Two economic advisors, salaries based on experience (W4mp, 29 October 2010).

  • Estimating that three advertised advisory posts with undisclosed salaries will receive a salary of £30,000, and that posts advertised in the plural are for two positions, Labour have spent at least £976,000 on new employees.


Short Money

  • Short Money. Short Money is made available to all opposition parties in the House of Commons that secured either two seats or one seat and more than 150,000 votes at the previous General Election. The scheme has three components:
  • Funding to assist an opposition party in carrying out its Parliamentary business – £14,351 for every seat won plus £28.66 for every 200 votes gained by the party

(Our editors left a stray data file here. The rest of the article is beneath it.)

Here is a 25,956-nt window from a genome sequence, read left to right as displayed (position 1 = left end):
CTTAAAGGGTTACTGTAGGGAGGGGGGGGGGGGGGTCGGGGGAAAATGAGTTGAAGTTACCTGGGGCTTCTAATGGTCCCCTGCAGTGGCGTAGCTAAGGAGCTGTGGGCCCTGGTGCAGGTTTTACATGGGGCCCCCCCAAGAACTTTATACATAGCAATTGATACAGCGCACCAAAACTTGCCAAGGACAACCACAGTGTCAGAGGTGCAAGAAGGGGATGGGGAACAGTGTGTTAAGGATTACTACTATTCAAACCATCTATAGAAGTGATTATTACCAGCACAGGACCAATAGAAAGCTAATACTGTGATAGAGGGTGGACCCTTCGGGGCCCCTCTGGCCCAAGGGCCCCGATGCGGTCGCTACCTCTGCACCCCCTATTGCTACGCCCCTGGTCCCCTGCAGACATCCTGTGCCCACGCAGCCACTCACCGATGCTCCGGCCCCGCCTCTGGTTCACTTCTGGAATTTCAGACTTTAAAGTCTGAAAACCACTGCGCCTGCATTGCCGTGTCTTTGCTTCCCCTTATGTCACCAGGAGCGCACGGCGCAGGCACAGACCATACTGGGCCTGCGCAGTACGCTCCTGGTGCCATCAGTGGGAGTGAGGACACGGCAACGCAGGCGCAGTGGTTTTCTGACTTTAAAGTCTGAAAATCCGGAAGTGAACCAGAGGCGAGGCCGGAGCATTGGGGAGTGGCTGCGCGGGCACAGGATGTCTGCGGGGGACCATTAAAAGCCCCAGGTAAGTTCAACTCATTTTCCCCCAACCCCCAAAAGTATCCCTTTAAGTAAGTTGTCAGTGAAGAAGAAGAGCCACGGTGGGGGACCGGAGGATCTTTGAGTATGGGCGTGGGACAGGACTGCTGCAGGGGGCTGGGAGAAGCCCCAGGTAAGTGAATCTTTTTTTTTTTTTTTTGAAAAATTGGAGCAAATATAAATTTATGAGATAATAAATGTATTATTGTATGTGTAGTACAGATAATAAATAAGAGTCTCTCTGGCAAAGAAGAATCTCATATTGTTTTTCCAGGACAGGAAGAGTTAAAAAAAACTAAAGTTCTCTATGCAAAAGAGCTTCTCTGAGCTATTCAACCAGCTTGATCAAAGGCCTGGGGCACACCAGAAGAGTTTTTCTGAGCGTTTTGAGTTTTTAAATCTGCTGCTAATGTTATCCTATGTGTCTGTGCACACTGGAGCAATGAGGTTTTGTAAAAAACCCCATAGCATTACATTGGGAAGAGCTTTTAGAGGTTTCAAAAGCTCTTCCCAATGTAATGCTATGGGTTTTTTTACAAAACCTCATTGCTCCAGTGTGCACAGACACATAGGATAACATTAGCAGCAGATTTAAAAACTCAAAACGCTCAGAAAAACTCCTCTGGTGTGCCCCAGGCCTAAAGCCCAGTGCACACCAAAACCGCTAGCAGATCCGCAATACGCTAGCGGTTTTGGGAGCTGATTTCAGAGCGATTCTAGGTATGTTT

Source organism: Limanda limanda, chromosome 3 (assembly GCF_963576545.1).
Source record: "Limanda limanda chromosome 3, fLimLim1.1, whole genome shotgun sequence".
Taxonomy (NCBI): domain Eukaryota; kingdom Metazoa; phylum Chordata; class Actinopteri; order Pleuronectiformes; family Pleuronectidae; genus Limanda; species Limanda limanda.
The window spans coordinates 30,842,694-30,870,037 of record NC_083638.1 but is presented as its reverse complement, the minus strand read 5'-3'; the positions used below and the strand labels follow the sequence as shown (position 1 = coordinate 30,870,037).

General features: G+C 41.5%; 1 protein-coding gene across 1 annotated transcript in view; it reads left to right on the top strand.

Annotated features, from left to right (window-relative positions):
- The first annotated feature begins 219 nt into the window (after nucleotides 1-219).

• Funding for the opposition parties’ travel and associated expenses – £157,651 apportioned between each of the opposition parties in the same proportion as under the basic funding scheme above.
  • Funding for the running costs of the Leader of the Opposition’s office – £668,606 for the financial year commencing on 1 April 2010.

Ed Miliband on the need to reduce the deficit

  • ‘There is a need for both reductions in public spending and tax rises’ (Ed Miliband, Left Foot Forward, David and Ed Miliband answer questions for Left Foot Forward, 6 September 2010).
  • ‘I am serious about reducing our deficit’ (Ed Miliband, Speech to the Labour Party Conference, 28 September 2010).
  • ‘There will have to be reductions in public spending’ (Ed Miliband, The Andrew Marr Show, 26 September 2010).